In the West, these exercises were dubbed the "seven-hour nuclear war." That is how long it took the troops of the socialist camp to repulse the conditional attack of the enemy. Notes of hysteria were clearly visible in the comments of the Western press.

Nuclear exercises began on July 18 at 6:00 a.m. with the launch of a Pioneer medium-range missile from the Kapustin Yar range, which hit a target at the Emba range 15 minutes later. An intercontinental missile fired from a submerged position in the Barents Sea hit a target at the Kamchatka test site. Two ICBMs launched from the Baikonur Cosmodrome were destroyed by an anti-missile. A series of cruise missiles have been fired from warships, submarines and Tu-195 missile carriers.

BWithin two hours, three satellites were launched from Baikonur: a navigator satellite, a target satellite, and an interceptor satellite, which began hunting for a target in outer space.

The fact that the Soviet Union had weapons to control outer space shocked the enemy. Reagan called the Soviet Union an evil empire and was ready to mix it with the earth. In March 1983, the US President launched the Strategic Defense Initiative, colloquially known as Star Wars, which would seek to ensure that the United States was fully protected from Soviet ballistic missiles. Project not implemented.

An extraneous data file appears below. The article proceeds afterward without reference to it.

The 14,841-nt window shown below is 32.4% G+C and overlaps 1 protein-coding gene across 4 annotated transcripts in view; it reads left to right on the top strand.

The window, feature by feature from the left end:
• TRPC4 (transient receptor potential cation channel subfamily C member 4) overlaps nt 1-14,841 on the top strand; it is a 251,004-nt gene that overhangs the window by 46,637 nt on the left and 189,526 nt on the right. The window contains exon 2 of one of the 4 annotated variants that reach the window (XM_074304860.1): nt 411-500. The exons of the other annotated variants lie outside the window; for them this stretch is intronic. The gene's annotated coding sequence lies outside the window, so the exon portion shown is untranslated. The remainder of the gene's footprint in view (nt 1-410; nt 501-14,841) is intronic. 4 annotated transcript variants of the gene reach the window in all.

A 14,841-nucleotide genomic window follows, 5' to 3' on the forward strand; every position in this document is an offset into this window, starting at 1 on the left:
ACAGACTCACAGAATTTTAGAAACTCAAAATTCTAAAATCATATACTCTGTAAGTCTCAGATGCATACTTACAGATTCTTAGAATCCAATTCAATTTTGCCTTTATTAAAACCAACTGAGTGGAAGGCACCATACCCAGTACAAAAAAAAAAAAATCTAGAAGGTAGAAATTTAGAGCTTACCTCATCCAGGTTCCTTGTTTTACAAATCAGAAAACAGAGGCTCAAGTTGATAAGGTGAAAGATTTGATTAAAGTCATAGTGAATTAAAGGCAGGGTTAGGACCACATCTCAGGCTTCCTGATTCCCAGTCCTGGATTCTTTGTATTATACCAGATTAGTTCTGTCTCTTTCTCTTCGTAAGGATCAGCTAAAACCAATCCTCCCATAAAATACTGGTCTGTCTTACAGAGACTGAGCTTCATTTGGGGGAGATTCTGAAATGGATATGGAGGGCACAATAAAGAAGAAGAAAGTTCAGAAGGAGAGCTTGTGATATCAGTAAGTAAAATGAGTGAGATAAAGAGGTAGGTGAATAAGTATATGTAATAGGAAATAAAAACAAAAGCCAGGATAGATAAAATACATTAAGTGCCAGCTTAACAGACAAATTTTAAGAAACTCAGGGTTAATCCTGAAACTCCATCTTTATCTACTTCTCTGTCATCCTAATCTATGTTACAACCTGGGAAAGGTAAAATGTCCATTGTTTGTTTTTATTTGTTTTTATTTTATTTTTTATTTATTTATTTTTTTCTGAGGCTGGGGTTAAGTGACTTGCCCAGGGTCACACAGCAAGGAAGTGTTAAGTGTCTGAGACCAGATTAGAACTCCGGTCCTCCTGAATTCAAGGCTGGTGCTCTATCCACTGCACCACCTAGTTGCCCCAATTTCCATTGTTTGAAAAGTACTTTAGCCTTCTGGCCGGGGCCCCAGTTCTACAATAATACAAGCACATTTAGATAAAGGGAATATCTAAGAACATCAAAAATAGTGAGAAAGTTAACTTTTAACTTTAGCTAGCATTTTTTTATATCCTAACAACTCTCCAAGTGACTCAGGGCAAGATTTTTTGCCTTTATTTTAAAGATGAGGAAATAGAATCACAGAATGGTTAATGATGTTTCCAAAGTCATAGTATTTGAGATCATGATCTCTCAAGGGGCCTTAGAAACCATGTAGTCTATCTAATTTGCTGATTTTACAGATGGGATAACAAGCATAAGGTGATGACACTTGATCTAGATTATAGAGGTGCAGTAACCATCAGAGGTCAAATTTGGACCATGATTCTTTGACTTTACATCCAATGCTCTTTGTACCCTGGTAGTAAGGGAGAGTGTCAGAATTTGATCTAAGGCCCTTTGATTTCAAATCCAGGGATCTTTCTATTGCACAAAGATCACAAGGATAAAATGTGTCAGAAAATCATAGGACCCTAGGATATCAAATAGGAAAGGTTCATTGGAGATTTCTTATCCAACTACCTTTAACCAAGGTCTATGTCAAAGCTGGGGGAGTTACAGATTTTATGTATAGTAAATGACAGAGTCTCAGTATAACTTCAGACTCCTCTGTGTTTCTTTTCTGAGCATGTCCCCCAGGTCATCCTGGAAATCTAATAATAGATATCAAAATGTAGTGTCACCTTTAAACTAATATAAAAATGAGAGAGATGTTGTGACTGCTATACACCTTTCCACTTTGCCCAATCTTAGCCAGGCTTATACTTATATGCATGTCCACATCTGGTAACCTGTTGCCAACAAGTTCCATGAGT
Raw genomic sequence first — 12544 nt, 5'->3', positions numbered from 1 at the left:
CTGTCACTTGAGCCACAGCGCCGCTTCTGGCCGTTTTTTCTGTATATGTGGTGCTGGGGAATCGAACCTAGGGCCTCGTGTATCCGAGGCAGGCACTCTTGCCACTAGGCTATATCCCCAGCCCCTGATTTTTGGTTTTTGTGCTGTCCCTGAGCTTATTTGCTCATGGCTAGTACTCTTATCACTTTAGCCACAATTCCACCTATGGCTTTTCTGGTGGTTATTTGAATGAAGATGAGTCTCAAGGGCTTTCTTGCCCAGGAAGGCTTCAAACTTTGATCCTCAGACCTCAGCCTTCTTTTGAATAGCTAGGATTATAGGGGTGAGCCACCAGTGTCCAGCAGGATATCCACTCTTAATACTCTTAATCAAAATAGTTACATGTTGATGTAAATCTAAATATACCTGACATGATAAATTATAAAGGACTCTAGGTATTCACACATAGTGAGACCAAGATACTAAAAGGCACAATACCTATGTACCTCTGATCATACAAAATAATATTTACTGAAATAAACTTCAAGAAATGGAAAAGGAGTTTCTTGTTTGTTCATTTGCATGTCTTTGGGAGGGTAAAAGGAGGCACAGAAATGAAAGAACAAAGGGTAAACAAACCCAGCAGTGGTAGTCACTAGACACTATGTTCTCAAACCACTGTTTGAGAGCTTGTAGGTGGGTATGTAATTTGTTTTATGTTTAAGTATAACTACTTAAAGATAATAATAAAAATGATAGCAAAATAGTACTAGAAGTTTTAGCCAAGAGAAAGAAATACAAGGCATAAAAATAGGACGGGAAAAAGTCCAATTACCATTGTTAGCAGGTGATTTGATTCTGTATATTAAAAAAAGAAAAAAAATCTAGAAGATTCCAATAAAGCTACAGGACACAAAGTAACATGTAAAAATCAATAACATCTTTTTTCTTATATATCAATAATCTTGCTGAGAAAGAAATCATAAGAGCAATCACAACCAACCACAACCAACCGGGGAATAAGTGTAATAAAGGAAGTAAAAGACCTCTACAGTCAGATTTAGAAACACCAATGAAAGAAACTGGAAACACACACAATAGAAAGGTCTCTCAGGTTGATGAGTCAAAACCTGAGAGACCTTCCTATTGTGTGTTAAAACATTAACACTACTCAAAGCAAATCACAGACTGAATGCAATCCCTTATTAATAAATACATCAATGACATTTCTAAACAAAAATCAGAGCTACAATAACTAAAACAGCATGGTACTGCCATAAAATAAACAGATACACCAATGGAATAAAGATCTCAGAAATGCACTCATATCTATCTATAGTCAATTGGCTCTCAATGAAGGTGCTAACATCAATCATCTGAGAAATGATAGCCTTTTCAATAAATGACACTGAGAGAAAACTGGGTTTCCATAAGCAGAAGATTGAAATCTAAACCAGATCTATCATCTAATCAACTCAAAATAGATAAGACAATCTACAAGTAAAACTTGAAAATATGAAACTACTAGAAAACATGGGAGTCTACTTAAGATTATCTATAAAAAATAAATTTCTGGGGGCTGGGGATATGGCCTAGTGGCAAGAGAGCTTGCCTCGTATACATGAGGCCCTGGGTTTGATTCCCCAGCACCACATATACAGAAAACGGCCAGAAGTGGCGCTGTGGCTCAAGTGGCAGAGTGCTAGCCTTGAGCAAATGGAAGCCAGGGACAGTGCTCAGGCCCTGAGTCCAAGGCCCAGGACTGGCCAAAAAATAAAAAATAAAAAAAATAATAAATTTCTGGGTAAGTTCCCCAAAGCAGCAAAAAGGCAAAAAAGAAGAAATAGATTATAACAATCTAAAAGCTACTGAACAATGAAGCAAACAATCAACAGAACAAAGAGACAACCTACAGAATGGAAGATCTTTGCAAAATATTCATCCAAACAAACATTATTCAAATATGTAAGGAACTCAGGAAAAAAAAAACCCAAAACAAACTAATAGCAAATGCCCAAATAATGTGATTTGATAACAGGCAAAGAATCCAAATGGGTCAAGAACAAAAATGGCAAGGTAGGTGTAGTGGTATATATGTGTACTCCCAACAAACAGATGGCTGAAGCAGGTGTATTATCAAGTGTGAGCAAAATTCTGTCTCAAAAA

Nuclear shield of modern Russia

Today Russia's nuclear triad guarantees the destruction of a potential aggressor under any circumstances. The country is capable of launching a massive nuclear strike in response even in the event of the death of the country's top leadership.

The automatic nuclear perimeter control system, called the "Dead Hand" by Western strategists, developed in the early 1970s by the creators of the nuclear shield, is still on alert in Russia.

The system evaluates seismic activity, radiation levels, air pressure and air temperature, monitors the use of military radio frequencies and communication intensity, as well as sensors for early detection of missiles.

Based on the results of data analysis, the system can independently decide on a retaliatory nuclear attack if the combat mode is not activated within a certain time.

Monument to scientists and design engineers

Monument to the creators

To the creators of the Russian nuclear shield in Sergiev Posad in 2007, a monument was erected by the sculptor Isakov S.M. a temple in one hand, a sword in the other. The monument was erected at the former Gethsemane skete of the Trinity-Sergius Lavra, where the Center for Nuclear Research of the Ministry of Defense of the Russian Federation is currently located and symbolizes the unity of spirit and military prowess of the defenders of the Fatherland.